Five Frozen Tigers Found In Man’s Freezer With Organs Removed

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WARNING: GRAPHIC IMAGES

Authorities discovered the bodies of five tigers, all of which had their organs removed, hidden inside a freezer in Vietnam.

Officials made their shocking discovery in the central Nghe An province and it’s believed that the endangered animals had been boiled down to make a medicine believed to relieve the symptoms of arthritis.

The tigers are supposedly from the endangered Indochinese subspecies but officials are investigating further to see where the animals came from 9 New.au reports.

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According to an official report from the official provincial newspaper the bodies were found on Monday following a tipoff.

Tran Minh Son, deputy head of the Nghe Provincial Police Department for the Environment told DPA no arrests were made during raid as the house’s owner was abroad.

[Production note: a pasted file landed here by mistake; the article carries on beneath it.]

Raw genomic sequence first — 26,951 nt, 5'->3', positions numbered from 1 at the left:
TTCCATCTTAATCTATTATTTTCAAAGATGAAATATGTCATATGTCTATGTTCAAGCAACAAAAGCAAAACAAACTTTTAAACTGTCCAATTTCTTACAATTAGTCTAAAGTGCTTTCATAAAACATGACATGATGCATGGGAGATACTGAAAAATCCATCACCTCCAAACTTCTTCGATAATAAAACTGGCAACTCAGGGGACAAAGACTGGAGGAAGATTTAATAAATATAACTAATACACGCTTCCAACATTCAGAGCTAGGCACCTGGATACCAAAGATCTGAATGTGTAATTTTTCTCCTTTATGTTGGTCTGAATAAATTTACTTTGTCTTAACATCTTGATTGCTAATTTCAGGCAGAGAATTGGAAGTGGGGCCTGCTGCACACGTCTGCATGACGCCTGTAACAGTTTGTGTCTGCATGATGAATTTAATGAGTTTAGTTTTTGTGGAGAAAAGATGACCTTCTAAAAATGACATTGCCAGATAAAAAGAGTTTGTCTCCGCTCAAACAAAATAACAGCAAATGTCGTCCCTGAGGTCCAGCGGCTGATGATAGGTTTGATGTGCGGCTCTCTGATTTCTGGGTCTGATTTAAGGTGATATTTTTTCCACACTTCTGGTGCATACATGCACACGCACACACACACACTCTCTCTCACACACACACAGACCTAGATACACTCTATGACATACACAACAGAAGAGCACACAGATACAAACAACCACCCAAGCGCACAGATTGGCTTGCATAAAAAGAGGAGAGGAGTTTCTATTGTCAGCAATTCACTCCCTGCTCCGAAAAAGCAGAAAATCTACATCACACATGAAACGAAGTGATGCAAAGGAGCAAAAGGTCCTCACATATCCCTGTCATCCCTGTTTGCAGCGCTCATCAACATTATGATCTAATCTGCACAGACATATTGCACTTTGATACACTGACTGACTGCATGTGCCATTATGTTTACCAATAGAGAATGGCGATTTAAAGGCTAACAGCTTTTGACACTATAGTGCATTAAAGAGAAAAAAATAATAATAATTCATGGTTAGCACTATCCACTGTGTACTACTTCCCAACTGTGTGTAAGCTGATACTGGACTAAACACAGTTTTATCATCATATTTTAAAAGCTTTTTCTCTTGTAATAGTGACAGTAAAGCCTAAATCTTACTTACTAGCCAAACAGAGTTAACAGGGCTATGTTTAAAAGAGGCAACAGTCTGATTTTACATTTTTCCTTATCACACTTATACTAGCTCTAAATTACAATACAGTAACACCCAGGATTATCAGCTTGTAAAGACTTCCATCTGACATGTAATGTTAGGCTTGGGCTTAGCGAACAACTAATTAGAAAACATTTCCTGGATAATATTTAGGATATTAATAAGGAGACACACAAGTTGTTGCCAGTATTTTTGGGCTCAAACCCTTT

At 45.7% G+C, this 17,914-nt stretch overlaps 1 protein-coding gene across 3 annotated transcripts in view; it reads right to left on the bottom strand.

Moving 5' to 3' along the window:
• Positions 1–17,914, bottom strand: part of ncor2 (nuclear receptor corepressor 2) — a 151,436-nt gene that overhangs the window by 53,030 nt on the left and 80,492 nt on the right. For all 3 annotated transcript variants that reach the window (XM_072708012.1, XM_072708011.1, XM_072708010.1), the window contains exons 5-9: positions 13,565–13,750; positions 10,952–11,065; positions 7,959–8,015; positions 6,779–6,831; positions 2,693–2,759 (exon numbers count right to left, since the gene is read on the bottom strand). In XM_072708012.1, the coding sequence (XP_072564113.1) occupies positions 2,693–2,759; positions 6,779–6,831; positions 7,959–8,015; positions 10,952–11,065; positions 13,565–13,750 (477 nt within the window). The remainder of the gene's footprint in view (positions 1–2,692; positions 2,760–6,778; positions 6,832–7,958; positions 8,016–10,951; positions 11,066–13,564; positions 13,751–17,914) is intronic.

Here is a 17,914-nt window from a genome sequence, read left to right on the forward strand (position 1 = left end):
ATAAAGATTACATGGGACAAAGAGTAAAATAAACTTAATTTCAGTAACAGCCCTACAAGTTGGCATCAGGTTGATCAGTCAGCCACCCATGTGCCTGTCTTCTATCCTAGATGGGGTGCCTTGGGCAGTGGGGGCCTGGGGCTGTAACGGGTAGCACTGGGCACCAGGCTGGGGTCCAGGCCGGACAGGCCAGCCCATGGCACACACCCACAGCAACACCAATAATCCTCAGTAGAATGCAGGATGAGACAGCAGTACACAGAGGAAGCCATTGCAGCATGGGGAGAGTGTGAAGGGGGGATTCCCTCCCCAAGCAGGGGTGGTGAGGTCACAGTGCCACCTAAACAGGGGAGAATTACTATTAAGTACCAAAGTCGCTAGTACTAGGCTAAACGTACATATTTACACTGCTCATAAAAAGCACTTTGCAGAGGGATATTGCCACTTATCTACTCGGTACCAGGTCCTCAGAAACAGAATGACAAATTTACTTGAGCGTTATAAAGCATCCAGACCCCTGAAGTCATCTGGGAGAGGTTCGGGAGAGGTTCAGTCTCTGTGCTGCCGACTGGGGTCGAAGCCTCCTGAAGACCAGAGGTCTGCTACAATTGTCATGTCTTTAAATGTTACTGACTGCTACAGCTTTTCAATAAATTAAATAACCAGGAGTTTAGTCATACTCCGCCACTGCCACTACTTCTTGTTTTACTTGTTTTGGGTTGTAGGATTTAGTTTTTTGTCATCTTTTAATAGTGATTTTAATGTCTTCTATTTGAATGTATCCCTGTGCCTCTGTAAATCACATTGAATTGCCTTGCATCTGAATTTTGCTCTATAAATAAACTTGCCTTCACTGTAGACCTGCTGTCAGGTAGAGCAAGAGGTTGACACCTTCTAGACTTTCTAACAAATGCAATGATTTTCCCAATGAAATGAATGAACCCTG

He said: 

If we collect enough evidence, we will take criminal proceedings against the violator.

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Tiger bones are used in a traditional Vietnamese medicine where they’re combined with rice wine in a mixture believed to treat arthritis.

A kilogram of tiger bone paste can sell for over £4,000 on the black market. and tiger paste is used to treat a number of ailments including headaches.

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Conservationists claim that Vietnam is infamous for its poor treatment of endangered animals and also a key route for the illegal trade of animal parts throughout Asia.

Police in the country reportedly seize ivory, rhino horns and other exotic species but conservationists say this is just the tip of the iceberg.

It was reported last year that Vietnam had become the biggest hub in the world for trading rhinoceros horns and other parts.


Tom Percival

Tom Percival

More of a concept than a journalist, Tom Percival was forged in the bowels of Salford University from which he emerged grasping a Masters in journalism. Since then his rise has been described by himself as ‘meteoric’ rising to the esteemed rank of Social Editor at UNILAD as well as working at the BBC, Manchester Evening News, and ITV. He credits his success to three core techniques, name repetition, personality mirroring, and never breaking off a handshake.